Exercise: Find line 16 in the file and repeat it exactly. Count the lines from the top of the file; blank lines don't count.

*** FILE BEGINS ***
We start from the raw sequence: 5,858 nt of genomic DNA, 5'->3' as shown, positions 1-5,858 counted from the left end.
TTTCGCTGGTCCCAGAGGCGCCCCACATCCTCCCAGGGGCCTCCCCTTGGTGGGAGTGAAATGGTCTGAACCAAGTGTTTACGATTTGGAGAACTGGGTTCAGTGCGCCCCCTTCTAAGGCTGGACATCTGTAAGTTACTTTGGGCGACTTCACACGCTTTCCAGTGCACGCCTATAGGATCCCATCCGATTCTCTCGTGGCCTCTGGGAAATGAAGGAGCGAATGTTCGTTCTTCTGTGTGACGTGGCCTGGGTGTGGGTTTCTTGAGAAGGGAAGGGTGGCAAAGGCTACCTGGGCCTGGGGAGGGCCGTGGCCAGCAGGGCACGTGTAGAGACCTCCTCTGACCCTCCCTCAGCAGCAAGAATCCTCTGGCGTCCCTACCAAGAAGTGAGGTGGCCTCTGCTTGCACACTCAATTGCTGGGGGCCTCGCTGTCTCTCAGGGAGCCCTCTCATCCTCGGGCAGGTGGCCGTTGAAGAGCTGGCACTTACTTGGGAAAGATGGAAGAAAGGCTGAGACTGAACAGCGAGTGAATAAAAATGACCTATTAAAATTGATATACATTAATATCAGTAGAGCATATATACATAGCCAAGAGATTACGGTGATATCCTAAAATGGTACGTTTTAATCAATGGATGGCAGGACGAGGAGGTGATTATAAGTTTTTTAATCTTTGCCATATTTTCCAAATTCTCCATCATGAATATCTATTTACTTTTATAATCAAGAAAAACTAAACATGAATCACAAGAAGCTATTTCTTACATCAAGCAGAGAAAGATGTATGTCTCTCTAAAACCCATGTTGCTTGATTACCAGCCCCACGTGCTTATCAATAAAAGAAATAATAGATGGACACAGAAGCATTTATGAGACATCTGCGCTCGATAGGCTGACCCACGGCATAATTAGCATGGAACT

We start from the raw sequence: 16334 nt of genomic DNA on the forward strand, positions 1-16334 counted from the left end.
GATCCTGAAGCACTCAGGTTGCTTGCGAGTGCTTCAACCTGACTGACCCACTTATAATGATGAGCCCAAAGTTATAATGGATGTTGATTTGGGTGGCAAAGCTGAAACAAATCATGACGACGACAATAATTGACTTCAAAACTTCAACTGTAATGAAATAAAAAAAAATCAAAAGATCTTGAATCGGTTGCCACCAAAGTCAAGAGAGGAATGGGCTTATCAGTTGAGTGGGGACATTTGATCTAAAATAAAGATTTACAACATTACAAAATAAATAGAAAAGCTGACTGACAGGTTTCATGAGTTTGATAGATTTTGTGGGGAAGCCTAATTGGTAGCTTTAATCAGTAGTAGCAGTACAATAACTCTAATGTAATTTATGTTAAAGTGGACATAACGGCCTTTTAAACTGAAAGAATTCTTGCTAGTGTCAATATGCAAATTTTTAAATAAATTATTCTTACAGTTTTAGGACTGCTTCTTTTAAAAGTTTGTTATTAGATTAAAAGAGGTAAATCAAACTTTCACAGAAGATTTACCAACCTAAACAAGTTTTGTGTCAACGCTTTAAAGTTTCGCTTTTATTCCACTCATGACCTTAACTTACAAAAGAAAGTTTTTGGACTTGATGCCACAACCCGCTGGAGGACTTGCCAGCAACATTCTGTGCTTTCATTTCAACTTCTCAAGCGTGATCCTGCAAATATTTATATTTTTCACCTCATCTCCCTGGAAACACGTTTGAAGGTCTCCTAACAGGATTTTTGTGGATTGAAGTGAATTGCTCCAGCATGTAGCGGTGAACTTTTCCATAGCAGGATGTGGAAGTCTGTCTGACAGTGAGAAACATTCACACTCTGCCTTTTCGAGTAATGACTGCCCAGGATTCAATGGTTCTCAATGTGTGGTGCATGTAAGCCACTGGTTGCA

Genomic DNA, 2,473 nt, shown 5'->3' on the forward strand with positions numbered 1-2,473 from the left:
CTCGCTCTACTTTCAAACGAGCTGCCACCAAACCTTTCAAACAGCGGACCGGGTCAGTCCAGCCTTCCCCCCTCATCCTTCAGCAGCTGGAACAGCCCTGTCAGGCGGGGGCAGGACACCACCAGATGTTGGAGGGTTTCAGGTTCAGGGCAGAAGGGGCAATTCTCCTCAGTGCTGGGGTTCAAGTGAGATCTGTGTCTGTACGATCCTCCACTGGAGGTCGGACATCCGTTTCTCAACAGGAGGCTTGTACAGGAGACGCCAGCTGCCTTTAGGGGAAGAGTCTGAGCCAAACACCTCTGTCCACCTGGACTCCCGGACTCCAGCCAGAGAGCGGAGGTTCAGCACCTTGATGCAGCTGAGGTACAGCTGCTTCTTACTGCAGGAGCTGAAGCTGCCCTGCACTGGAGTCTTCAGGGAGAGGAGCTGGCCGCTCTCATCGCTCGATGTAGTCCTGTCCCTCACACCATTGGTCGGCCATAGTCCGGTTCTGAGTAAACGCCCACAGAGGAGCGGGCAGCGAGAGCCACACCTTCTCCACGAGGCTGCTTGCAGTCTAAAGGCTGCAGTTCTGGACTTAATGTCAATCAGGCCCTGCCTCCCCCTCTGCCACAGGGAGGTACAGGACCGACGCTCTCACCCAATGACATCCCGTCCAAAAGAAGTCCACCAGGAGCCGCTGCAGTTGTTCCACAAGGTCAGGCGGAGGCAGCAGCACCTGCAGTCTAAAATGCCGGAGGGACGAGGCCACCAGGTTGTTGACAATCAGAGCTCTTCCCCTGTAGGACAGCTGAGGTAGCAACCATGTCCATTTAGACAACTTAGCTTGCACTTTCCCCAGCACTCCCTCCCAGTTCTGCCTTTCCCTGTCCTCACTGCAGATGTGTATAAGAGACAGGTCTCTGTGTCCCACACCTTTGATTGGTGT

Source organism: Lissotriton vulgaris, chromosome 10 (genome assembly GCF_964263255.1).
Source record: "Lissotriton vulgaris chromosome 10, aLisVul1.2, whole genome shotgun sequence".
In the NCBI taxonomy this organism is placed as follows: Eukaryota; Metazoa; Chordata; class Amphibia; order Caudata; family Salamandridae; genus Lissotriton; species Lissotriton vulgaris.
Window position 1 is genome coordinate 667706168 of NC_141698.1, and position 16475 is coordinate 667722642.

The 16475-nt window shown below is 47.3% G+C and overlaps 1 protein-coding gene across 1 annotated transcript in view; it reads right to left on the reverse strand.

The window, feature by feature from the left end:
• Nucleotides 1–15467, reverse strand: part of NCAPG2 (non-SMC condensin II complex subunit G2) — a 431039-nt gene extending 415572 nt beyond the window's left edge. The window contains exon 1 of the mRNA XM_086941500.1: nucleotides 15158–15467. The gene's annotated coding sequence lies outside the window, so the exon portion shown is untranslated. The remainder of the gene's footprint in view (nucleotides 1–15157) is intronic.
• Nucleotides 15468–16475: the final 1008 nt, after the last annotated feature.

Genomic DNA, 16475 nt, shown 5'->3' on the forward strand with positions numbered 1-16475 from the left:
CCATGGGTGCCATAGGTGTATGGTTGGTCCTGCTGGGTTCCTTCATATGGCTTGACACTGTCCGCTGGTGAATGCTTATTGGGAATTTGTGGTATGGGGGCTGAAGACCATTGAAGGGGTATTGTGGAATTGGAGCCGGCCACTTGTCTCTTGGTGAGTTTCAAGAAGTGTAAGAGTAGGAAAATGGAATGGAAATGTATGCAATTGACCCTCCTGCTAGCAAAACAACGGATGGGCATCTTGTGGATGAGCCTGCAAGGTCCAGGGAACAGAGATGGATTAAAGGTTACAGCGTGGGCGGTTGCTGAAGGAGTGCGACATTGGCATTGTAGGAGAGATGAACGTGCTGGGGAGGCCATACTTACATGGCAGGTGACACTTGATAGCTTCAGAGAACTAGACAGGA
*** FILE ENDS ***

CCATGGGTGCCATAGGTGTATGGTTGGTCCTGCTGGGTTCCTTCATATGGCTTGACACTGTCCGCTGGTGAATGCTTATTGGGAATTTGTGGTATGGGGGCTGAAGACCATTGAAGGGGTATTGTGGAATTGGAGCCGGCCACTTGTCTCTTGGTGAGTTTCAAGAAGTGTAAGAGTAGGAAAATGGAATGGAAATGTATGCAATTGACCCTCCTGCTAGCAAAACAACGGATGGGCATCTTGTGGATGAGCCTGCAAGGTCCAGGGAACAGAGATGGATTAAAGGTTACAGCGTGGGCGGTTGCTGAAGGAGTGCGACATTGGCATTGTAGGAGAGATGAACGTGCTGGGGAGGCCATACTTACATGGCAGGTGACACTTGATAGCTTCAGAGAACTAGACAGGA